“It’s a book, right? So, I told him I started from the first page of Genesis.

“He said, ‘Please read the New Testament instead, and begin with the Gospels.’ Then he said, ‘I will come back a week later and by then God would have spoken to you.’

“I thought, ‘Choon, boh (for real)?’ ”

Purpose redefined

Still, Ooi obeyed because reading the Word brought “inspiration and comfort” in his turmoil.

It took persevering till the last gospel before his “great awakening” began with John 9:1-12, where Jesus chanced upon a man born blind and was asked if the fault lay with him or his parents.

“Everybody has been created for a purpose, even if it is just for a moment in time.” 

“The answer Jesus gave struck me: The man was born blind just for the purpose for a healing to take place so that God will be glorified.

“The fundamental truth that everybody has been created for a purpose, even if it is just for a moment in time, hit me like a tonne of bricks.

“Then I thought, ‘Surely, I must have a purpose too!’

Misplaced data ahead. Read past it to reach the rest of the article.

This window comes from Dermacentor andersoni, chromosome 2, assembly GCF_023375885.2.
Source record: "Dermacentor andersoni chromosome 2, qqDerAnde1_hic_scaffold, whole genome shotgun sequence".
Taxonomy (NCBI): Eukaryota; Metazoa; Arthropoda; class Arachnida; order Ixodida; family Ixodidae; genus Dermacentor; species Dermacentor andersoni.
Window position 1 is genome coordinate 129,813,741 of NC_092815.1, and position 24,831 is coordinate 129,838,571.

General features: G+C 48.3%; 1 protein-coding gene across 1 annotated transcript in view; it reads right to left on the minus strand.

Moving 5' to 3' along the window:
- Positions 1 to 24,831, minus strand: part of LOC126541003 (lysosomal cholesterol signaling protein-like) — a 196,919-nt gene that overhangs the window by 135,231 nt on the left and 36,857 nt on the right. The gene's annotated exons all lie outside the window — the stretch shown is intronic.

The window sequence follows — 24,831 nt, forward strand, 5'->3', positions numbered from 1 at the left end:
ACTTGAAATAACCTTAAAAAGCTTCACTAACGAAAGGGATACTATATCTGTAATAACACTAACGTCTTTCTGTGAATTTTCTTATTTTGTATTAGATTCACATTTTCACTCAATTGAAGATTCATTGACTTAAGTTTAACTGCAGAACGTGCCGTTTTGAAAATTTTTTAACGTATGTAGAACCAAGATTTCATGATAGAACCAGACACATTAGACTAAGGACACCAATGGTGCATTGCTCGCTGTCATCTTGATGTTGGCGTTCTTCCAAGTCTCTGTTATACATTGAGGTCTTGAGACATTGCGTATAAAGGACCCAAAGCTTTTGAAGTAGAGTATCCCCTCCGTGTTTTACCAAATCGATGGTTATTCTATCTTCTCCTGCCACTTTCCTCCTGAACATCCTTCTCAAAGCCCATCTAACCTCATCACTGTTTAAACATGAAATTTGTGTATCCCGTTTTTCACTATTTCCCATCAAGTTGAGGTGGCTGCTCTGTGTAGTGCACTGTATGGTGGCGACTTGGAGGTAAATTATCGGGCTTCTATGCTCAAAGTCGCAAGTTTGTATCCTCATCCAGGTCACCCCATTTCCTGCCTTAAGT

“I realised that purpose is more than self-gratification. I learnt it must be about our Great Commission, to bring Christ to others. And that purpose must also frame my professional life as well.

“From that point on, I started to adopt a deliberate way of behaving, of being guided and of not being shy about who my ultimate leader is.”

 Ooi Boon Hoe, Jurong Port

“To get people to continue to trust us is a function of delivering. The more you demonstrate that you can deliver, the more trust is engendered; the positive reinforcement continues” – Ooi (second from left at the opening ceremony of Jurong Port Tank Terminals in 2019).

Other-worldly prayer

By then, Ooi was the Chief Operating Officer at Portek International, a locally listed port operating company. 

“I’m not sure what’s going on between you and your God, but it seems to be working out, so keep it up.” 

When the company was making its maiden investment in Algeria, Ooi proffered a piece advice to his late CEO, Larry Lam. “I said, ‘Larry, don’t worry, I prayed about it and, you know, it’ll be fine.’ I even quoted Matthew 18:18.

“My CEO must have thought I was speaking Martian to him. Honestly, I felt a little silly after that.